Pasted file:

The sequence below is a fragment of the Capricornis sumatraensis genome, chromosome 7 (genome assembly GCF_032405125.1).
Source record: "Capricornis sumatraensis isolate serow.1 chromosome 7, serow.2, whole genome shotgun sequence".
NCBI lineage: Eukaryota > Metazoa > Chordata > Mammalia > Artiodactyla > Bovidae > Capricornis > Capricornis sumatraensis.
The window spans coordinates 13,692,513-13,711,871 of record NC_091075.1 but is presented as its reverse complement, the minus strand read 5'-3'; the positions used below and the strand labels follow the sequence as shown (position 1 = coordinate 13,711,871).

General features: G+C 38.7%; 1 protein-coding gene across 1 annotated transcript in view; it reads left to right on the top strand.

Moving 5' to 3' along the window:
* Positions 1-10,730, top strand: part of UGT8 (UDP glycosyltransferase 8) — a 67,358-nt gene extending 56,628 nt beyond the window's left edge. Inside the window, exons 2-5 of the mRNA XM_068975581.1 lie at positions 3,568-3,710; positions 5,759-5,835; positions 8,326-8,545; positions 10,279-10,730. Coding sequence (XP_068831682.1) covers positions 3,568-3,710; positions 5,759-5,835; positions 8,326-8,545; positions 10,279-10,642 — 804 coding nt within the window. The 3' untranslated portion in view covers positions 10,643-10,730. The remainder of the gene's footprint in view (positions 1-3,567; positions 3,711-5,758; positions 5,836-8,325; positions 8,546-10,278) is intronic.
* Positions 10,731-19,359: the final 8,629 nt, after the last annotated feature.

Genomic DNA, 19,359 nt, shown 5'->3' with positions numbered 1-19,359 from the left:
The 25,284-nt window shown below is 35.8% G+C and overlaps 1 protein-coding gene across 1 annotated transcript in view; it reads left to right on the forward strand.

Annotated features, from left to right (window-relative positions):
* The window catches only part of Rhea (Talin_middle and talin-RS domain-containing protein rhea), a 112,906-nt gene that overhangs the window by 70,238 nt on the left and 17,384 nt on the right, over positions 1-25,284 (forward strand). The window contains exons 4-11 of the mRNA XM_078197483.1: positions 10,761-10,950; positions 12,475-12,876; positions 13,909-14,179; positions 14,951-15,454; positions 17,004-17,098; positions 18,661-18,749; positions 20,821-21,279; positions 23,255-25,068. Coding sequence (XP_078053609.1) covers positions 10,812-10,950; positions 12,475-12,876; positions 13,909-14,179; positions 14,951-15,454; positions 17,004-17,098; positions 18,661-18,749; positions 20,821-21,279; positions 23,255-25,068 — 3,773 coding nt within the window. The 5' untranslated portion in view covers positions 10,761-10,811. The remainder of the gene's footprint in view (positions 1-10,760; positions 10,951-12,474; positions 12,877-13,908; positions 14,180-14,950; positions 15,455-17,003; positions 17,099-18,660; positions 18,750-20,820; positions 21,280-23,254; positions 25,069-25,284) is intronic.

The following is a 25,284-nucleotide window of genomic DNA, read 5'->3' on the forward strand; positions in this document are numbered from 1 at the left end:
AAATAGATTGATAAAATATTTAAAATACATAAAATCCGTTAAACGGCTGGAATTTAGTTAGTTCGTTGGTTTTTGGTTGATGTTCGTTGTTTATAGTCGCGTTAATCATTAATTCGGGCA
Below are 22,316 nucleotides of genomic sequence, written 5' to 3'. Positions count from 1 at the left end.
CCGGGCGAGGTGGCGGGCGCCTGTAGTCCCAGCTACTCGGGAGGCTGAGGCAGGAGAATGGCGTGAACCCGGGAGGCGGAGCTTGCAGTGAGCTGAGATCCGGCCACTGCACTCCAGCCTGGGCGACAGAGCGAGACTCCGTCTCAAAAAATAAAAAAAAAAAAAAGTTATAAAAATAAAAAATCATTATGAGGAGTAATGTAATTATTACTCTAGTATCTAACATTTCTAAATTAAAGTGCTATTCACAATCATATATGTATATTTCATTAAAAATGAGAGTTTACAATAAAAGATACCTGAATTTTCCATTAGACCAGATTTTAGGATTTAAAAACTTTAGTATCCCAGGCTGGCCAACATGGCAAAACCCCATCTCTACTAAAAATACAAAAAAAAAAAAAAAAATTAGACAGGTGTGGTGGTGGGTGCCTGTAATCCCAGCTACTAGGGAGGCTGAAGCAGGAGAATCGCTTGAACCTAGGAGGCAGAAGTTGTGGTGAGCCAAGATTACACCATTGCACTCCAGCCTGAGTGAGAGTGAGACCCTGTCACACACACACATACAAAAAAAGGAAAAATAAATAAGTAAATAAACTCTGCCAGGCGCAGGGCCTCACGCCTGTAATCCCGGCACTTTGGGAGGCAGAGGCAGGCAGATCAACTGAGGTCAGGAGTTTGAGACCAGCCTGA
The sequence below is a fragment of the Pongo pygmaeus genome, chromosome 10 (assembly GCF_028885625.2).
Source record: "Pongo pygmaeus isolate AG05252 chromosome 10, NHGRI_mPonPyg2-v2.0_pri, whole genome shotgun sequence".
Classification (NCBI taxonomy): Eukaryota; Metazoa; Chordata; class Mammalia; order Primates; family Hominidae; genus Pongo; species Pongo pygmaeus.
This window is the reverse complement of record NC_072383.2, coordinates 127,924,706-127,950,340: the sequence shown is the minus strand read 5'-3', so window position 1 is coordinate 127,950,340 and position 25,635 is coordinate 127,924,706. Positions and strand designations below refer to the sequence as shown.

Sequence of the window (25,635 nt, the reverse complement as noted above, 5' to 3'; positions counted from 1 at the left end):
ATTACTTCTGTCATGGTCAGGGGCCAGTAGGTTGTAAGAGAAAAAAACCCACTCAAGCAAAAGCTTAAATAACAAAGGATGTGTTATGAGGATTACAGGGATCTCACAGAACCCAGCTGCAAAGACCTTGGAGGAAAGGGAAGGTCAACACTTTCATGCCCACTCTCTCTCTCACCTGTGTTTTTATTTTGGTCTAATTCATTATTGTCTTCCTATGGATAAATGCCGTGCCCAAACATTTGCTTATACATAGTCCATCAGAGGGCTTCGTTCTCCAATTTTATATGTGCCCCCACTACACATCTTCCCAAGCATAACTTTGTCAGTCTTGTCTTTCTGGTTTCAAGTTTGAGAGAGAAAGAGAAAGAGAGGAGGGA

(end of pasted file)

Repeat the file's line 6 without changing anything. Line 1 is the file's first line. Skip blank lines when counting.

Moving 5' to 3' along the window: